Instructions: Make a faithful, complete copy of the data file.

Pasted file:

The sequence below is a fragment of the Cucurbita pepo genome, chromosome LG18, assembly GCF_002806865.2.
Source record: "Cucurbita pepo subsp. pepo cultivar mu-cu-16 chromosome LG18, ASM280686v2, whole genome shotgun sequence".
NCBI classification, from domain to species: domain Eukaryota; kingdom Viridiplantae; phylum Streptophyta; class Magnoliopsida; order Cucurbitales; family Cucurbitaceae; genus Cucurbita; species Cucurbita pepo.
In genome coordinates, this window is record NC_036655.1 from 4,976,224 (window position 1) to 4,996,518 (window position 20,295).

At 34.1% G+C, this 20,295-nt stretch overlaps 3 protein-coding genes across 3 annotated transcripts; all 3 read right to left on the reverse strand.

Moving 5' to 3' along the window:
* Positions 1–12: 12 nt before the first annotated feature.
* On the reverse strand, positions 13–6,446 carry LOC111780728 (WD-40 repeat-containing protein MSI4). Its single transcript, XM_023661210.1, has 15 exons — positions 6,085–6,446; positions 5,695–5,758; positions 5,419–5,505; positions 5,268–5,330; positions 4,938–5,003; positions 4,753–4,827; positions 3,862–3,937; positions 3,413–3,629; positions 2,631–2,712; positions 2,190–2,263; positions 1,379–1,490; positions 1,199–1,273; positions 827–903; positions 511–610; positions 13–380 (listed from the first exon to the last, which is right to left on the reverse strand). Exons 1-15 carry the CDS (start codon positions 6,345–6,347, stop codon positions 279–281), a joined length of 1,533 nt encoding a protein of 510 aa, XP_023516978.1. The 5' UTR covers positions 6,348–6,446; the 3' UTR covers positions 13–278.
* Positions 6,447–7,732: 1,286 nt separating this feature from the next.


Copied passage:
The sequence below is a fragment of the Cucurbita pepo genome, chromosome LG18, assembly GCF_002806865.2.
Source record: "Cucurbita pepo subsp. pepo cultivar mu-cu-16 chromosome LG18, ASM280686v2, whole genome shotgun sequence".
NCBI classification, from domain to species: domain Eukaryota; kingdom Viridiplantae; phylum Streptophyta; class Magnoliopsida; order Cucurbitales; family Cucurbitaceae; genus Cucurbita; species Cucurbita pepo.
In genome coordinates, this window is record NC_036655.1 from 4,976,224 (window position 1) to 4,996,518 (window position 20,295).

At 34.1% G+C, this 20,295-nt stretch overlaps 3 protein-coding genes across 3 annotated transcripts; all 3 read right to left on the reverse strand.

Moving 5' to 3' along the window:
* Positions 1–12: 12 nt before the first annotated feature.
* On the reverse strand, positions 13–6,446 carry LOC111780728 (WD-40 repeat-containing protein MSI4). Its single transcript, XM_023661210.1, has 15 exons — positions 6,085–6,446; positions 5,695–5,758; positions 5,419–5,505; positions 5,268–5,330; positions 4,938–5,003; positions 4,753–4,827; positions 3,862–3,937; positions 3,413–3,629; positions 2,631–2,712; positions 2,190–2,263; positions 1,379–1,490; positions 1,199–1,273; positions 827–903; positions 511–610; positions 13–380 (listed from the first exon to the last, which is right to left on the reverse strand). Exons 1-15 carry the CDS (start codon positions 6,345–6,347, stop codon positions 279–281), a joined length of 1,533 nt encoding a protein of 510 aa, XP_023516978.1. The 5' UTR covers positions 6,348–6,446; the 3' UTR covers positions 13–278.
* Positions 6,447–7,732: 1,286 nt separating this feature from the next.